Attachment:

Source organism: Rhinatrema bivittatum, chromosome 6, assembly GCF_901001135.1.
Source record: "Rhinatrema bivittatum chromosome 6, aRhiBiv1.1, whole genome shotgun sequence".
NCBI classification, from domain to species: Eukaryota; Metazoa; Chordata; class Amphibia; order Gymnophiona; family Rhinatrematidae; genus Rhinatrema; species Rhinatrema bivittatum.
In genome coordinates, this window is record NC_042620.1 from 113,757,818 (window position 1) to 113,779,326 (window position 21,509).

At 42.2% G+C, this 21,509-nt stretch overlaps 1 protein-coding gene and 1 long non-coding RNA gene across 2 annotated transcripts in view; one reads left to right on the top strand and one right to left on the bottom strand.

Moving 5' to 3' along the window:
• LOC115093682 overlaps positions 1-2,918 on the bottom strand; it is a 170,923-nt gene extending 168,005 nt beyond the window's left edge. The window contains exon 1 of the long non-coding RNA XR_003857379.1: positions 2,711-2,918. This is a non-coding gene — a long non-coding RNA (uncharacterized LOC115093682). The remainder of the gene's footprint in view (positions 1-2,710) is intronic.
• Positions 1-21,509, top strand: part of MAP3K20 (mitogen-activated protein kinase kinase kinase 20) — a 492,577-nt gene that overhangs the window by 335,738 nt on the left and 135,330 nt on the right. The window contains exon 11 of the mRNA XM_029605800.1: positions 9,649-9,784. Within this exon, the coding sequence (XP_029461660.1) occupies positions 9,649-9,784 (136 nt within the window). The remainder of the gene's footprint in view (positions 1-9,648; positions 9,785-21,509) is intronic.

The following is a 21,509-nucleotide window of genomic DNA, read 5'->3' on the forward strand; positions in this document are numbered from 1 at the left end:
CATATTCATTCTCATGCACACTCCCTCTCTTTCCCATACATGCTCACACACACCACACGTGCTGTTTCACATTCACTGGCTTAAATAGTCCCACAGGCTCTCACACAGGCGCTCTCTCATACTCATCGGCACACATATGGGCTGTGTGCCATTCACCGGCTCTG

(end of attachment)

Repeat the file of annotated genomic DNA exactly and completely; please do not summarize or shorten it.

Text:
Source organism: Rhinatrema bivittatum, chromosome 6, assembly GCF_901001135.1.
Source record: "Rhinatrema bivittatum chromosome 6, aRhiBiv1.1, whole genome shotgun sequence".
NCBI classification, from domain to species: Eukaryota; Metazoa; Chordata; class Amphibia; order Gymnophiona; family Rhinatrematidae; genus Rhinatrema; species Rhinatrema bivittatum.
In genome coordinates, this window is record NC_042620.1 from 113,757,818 (window position 1) to 113,779,326 (window position 21,509).

At 42.2% G+C, this 21,509-nt stretch overlaps 1 protein-coding gene and 1 long non-coding RNA gene across 2 annotated transcripts in view; one reads left to right on the top strand and one right to left on the bottom strand.

Moving 5' to 3' along the window:
• LOC115093682 overlaps positions 1-2,918 on the bottom strand; it is a 170,923-nt gene extending 168,005 nt beyond the window's left edge. The window contains exon 1 of the long non-coding RNA XR_003857379.1: positions 2,711-2,918. This is a non-coding gene — a long non-coding RNA (uncharacterized LOC115093682). The remainder of the gene's footprint in view (positions 1-2,710) is intronic.
• Positions 1-21,509, top strand: part of MAP3K20 (mitogen-activated protein kinase kinase kinase 20) — a 492,577-nt gene that overhangs the window by 335,738 nt on the left and 135,330 nt on the right. The window contains exon 11 of the mRNA XM_029605800.1: positions 9,649-9,784. Within this exon, the coding sequence (XP_029461660.1) occupies positions 9,649-9,784 (136 nt within the window). The remainder of the gene's footprint in view (positions 1-9,648; positions 9,785-21,509) is intronic.

The following is a 21,509-nucleotide window of genomic DNA, read 5'->3' on the forward strand; positions in this document are numbered from 1 at the left end:
CATATTCATTCTCATGCACACTCCCTCTCTTTCCCATACATGCTCACACACACCACACGTGCTGTTTCACATTCACTGGCTTAAATAGTCCCACAGGCTCTCACACAGGCGCTCTCTCATACTCATCGGCACACATATGGGCTGTGTGCCATTCACCGGCTCTG